Christians make up about 2.5 percent of Nepal’s 25 million population. Nearly 75 percent of the population in Nepal is Hindu.

Christians are said to be both angered and disheartened by the new, 601-member constituent assembly mandated to draft a new constitution by May 2010.

“There’s not one Christian among the 601, though the government had the power to nominate members from unrepresented communities,” Sharma said. “Though Christianity has been in Nepal for almost 350 years, Christians are still like orphans. There is no one to speak for us, and we are discriminated against beyond imagination.”

Soft Targets

Political instability and the subsequent lawlessness and impunity leave Christians vulnerable to violence, as Sanjay Ekka, a Catholic priest from India’s impoverished Jharkhand state, learned on Monday (July 27).

Ekka came to Nepal in 2000 to teach at St. Xavier’s School, a Jesuit-run school in eastern Jhapa district. Five years ago, he was brought to the capital city of Kathmandu to run the Loyola Students’ Home, a hostel for boys from the Tamang community of Nepal, who, like Ekka’s own tribe, the Oraons, are among the poorest, least educated and most oppressed groups in Nepal.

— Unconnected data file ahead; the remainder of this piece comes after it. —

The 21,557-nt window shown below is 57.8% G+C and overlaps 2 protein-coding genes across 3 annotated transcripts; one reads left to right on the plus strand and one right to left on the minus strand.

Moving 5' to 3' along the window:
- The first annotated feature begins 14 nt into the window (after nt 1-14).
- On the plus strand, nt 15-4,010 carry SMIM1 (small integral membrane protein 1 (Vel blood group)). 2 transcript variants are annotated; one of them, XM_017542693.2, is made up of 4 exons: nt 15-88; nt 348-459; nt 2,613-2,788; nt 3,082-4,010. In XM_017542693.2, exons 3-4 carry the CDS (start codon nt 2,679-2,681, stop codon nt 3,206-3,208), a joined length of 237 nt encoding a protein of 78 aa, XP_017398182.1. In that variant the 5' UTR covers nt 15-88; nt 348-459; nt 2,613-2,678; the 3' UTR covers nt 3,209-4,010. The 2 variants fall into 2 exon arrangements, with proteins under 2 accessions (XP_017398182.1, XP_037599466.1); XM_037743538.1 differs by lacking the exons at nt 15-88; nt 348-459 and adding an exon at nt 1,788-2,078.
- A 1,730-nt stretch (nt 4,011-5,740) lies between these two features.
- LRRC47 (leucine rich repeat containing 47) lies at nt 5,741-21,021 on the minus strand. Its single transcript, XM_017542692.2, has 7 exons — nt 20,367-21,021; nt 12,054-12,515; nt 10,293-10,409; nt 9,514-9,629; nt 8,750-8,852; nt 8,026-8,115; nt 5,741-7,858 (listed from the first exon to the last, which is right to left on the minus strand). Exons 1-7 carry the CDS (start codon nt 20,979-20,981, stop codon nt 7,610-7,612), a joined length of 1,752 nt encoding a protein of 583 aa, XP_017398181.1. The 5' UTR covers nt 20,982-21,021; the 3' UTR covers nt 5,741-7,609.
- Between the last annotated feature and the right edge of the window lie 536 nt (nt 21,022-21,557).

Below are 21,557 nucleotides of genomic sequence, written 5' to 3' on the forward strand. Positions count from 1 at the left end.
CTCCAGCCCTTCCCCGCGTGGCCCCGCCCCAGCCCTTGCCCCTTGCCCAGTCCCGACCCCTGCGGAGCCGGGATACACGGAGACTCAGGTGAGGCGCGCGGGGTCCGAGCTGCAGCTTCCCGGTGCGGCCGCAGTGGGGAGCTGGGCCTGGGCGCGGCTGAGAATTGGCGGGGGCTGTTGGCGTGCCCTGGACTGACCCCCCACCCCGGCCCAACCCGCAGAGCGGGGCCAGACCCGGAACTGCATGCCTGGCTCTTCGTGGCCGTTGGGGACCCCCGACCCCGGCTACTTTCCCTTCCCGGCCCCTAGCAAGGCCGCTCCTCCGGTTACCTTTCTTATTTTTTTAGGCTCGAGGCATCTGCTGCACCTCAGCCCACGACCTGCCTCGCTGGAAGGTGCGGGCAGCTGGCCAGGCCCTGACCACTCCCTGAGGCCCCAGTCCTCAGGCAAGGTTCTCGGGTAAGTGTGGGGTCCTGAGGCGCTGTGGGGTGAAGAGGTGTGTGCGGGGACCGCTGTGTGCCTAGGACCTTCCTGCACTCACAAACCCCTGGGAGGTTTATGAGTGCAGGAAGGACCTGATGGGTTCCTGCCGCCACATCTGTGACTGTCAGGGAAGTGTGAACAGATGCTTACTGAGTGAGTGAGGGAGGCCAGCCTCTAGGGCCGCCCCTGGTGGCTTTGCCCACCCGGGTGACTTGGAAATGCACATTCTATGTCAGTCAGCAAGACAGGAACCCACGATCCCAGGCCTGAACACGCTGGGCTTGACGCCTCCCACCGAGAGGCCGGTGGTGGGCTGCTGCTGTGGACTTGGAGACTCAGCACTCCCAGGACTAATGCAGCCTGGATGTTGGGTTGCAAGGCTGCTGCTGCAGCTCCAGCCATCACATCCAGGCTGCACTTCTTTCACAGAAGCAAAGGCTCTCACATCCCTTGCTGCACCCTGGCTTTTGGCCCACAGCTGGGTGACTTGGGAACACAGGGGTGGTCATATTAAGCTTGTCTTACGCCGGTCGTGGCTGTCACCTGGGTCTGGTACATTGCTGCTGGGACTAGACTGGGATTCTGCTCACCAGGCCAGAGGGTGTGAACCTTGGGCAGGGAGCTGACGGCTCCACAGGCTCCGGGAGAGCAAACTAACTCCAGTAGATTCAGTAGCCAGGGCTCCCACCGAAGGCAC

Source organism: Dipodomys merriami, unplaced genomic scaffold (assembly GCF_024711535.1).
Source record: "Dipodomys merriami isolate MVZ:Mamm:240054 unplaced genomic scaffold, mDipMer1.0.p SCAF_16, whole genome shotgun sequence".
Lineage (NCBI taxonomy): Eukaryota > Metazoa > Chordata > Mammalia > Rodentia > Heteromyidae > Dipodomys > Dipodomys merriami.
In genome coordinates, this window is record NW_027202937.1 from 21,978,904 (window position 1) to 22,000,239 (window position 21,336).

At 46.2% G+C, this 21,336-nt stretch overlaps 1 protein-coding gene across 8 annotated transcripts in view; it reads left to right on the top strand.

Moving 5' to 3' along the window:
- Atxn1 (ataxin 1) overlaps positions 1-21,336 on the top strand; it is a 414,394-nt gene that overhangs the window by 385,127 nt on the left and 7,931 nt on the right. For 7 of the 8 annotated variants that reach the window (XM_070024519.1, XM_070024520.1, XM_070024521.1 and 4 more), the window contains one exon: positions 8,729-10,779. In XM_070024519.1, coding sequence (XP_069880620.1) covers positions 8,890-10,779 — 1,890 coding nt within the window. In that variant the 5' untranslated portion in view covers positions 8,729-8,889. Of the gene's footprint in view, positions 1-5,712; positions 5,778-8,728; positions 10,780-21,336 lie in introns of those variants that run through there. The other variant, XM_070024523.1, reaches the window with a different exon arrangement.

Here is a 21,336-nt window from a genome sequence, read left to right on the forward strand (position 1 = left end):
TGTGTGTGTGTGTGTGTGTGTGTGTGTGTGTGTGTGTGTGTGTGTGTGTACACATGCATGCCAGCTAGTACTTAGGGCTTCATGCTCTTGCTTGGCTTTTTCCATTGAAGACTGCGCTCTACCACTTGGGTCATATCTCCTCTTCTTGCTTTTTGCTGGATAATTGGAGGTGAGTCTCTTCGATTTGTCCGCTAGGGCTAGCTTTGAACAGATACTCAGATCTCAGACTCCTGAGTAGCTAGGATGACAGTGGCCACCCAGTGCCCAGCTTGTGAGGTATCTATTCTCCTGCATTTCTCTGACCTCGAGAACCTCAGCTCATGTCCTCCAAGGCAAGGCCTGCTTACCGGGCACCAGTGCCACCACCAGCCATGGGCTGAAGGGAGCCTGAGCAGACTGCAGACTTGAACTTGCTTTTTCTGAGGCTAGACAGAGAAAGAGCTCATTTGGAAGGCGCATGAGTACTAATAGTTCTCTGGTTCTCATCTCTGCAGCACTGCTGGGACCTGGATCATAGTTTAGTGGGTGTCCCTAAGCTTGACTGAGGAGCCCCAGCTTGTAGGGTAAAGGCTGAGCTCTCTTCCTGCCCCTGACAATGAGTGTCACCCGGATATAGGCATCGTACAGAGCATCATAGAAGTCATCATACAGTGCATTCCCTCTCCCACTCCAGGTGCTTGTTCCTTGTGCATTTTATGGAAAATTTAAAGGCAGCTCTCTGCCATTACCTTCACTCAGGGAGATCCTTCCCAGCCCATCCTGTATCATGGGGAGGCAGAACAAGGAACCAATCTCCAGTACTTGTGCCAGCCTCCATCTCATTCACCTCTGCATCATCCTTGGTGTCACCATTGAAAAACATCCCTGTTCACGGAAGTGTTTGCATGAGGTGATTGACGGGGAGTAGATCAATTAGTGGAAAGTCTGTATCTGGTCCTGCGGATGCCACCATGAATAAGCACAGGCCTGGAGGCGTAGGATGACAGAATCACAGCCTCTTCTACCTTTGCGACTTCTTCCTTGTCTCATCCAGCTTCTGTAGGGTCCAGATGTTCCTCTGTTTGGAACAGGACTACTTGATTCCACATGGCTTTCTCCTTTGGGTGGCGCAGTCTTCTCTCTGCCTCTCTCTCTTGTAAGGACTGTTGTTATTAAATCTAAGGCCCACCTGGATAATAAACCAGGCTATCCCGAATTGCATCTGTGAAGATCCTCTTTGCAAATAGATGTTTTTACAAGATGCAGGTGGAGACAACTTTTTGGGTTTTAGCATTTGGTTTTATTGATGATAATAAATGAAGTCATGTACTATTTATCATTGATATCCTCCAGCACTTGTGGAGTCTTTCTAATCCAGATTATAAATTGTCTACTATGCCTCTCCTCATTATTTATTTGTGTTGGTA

Despite the similarities of the two tribes, the 40-year-old Ekka was subjected to a savage attack on Monday (July 27) by an expelled student that left his left arm severely slashed and deep gashes on his hip.

“It’s another sign of the growing lawlessness in the country,” says the Rev. Lawrence Maniyar, former principal of St. Xavier’s School in Kathmandu valley, which was founded in 1951. “With crimes soaring, Christians are being targeted as they are seen as soft targets.”

Another factor endangering Christians in Nepal is the tension in the nascent republic’s relations with its southern neighbor and largest trading partner, India. As the smaller neighbour, Nepal has lived in fear of being annexed since 1975, when the kingdom of Sikkim decided to abrogate monarchy and become part of India after a controversial referendum.

Tensions worsened in 1989, when India imposed a virtual blockade of Nepal, hitting the fragile economy of the land-locked kingdom. A substantial number of Christian priests in Nepal are from India.